Experts Urge Congress to Focus on Domestic Terrorism Fight

On the second anniversary of the El Paso shooting, senators heard from experts on domestic terror who are calling on Congress to enact new laws to make it easier for law enforcement and prosecutors to fight back against domestic terrorism.

Senator Gary Peters (D-MI) said the federal government isn’t doing enough to fight domestic terrorism.

“The nation is facing the highest levels of violence based on religion, race, ethnicity and politics in decades,” he said.

Witnesses testified about other growing threats on the two-year anniversary of the shooting in El Paso targeting Hispanic Americans.

“Approximately 60% of Asian adults have heard people express racist or racially insensitive views about people who are Asian,” said John Yang with the group Asian Americans Advancing Justice.

Experts told lawmakers the rise of visible white supremacy is a problem and said social media is a big factor in radicalizing people and in helping to organize attacks.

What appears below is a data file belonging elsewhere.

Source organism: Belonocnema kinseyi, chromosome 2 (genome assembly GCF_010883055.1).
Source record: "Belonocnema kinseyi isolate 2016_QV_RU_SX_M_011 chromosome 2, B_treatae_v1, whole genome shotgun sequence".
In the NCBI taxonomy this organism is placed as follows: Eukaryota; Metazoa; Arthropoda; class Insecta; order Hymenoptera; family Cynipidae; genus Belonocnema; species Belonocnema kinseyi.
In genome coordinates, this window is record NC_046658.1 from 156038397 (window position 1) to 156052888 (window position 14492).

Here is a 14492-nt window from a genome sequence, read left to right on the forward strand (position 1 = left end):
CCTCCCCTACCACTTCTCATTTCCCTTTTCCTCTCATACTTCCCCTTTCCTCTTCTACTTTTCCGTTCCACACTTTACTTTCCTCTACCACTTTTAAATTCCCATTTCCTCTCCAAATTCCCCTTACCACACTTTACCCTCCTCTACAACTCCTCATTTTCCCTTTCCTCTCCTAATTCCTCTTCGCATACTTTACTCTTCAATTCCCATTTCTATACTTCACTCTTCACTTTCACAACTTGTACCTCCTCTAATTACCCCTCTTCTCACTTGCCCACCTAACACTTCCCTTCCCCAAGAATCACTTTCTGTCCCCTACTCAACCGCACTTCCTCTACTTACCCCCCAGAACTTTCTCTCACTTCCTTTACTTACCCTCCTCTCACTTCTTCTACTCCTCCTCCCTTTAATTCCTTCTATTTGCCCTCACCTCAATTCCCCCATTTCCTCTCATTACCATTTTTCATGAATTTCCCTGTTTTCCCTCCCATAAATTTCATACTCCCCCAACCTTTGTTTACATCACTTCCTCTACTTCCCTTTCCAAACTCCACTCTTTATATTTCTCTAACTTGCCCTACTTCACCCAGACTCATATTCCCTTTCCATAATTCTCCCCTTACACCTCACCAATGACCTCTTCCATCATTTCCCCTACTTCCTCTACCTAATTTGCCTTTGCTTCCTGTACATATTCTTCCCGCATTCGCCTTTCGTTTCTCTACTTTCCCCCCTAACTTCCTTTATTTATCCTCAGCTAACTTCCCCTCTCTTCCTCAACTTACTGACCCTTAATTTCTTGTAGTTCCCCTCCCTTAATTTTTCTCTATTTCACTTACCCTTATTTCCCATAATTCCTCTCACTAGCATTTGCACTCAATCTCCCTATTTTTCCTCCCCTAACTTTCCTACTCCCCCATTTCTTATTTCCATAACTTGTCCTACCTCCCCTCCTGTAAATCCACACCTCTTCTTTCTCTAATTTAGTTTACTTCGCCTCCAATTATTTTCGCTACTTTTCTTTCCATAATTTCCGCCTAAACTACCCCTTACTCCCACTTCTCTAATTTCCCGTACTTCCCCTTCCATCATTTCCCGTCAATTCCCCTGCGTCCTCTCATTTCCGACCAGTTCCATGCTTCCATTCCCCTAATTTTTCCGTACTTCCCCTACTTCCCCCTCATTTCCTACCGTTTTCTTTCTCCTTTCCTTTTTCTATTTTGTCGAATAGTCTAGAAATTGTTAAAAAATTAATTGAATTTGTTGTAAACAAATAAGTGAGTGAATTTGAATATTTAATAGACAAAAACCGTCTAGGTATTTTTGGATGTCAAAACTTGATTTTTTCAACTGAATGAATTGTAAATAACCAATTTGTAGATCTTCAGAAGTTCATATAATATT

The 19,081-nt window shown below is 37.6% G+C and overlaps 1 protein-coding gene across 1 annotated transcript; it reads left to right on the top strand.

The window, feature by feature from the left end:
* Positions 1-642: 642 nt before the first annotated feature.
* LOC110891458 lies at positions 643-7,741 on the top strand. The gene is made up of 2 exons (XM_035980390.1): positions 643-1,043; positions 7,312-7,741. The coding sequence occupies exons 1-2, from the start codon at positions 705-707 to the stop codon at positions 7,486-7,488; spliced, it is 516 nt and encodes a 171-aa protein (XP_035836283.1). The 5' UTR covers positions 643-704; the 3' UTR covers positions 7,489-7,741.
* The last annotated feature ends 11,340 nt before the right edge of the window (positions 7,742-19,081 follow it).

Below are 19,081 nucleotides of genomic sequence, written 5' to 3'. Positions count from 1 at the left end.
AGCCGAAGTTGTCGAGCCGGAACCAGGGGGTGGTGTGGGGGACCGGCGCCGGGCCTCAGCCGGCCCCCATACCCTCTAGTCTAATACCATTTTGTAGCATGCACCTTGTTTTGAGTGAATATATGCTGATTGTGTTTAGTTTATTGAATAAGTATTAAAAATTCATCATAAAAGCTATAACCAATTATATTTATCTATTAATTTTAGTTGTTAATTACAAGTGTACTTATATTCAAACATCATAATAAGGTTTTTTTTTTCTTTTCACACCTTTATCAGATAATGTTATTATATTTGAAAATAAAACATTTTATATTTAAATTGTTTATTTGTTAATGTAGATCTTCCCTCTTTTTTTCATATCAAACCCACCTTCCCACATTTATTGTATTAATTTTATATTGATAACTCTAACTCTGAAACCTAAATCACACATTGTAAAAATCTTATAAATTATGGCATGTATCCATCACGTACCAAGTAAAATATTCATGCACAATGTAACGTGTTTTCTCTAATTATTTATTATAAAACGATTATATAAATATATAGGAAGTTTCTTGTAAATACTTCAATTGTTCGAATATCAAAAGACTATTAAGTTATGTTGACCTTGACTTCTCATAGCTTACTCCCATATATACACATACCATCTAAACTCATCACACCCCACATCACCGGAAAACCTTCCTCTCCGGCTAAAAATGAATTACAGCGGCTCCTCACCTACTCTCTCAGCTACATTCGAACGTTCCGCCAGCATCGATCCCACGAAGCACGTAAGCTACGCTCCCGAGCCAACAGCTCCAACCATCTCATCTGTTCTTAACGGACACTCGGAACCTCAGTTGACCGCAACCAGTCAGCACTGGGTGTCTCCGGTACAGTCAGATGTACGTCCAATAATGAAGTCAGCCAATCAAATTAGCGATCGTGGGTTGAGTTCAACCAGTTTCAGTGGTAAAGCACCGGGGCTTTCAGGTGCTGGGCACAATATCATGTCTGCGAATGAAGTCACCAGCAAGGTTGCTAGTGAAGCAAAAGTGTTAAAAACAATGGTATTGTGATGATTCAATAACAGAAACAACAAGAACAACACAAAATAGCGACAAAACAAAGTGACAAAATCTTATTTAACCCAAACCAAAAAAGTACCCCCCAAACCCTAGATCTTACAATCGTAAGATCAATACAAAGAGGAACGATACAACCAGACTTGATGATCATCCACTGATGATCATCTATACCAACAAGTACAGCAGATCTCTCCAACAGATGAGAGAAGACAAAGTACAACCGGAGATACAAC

Wade Henderson with the Leadership Conference on Civil and Human Rights said the attack on the U.S. Capitol shows how dangerous the combination of radicalism and social media can be.

“We all saw a confederate flag unfurled in the Senate chamber that day,” said Henderson.

Senator Rob Portman said domestic terrorism is carried out by people from all sides of the political spectrum.

“It’s important we recognize all communities that have been impacted by domestic terrorism,” said Senator Ron Johnson (R-WI).

Witnesses said the law needs to treat domestic terrorism as an independent crime.

“The absences of that category has led law enforcement to treat attacks committed by violent extremists at times as isolated, unconnected incidents,” said Paul Goldenberg with Rutgers University.

Witnesses said Congress has the power to fight domestic terrorism but may not have the political will.